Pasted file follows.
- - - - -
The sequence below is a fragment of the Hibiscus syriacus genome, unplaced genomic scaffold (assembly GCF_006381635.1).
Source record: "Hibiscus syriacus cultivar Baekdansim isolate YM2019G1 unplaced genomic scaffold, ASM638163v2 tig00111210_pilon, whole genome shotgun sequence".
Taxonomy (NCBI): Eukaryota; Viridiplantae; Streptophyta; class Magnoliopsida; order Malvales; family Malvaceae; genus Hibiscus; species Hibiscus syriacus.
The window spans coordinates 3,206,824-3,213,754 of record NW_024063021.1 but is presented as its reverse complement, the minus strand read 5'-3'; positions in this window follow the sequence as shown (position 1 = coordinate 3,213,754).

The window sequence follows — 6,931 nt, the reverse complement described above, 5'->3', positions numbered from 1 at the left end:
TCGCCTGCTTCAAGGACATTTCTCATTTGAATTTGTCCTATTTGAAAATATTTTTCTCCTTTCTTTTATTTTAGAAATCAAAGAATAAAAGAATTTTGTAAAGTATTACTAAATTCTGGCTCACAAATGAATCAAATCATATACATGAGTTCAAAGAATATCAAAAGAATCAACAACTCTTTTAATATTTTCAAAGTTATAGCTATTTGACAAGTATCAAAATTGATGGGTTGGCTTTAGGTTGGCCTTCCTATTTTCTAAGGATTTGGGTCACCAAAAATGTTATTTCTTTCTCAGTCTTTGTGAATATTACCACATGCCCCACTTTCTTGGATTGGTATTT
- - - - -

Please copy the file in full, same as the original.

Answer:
The sequence below is a fragment of the Hibiscus syriacus genome, unplaced genomic scaffold (assembly GCF_006381635.1).
Source record: "Hibiscus syriacus cultivar Baekdansim isolate YM2019G1 unplaced genomic scaffold, ASM638163v2 tig00111210_pilon, whole genome shotgun sequence".
Taxonomy (NCBI): Eukaryota; Viridiplantae; Streptophyta; class Magnoliopsida; order Malvales; family Malvaceae; genus Hibiscus; species Hibiscus syriacus.
The window spans coordinates 3,206,824-3,213,754 of record NW_024063021.1 but is presented as its reverse complement, the minus strand read 5'-3'; positions in this window follow the sequence as shown (position 1 = coordinate 3,213,754).

The window sequence follows — 6,931 nt, the reverse complement described above, 5'->3', positions numbered from 1 at the left end:
TCGCCTGCTTCAAGGACATTTCTCATTTGAATTTGTCCTATTTGAAAATATTTTTCTCCTTTCTTTTATTTTAGAAATCAAAGAATAAAAGAATTTTGTAAAGTATTACTAAATTCTGGCTCACAAATGAATCAAATCATATACATGAGTTCAAAGAATATCAAAAGAATCAACAACTCTTTTAATATTTTCAAAGTTATAGCTATTTGACAAGTATCAAAATTGATGGGTTGGCTTTAGGTTGGCCTTCCTATTTTCTAAGGATTTGGGTCACCAAAAATGTTATTTCTTTCTCAGTCTTTGTGAATATTACCACATGCCCCACTTTCTTGGATTGGTATTT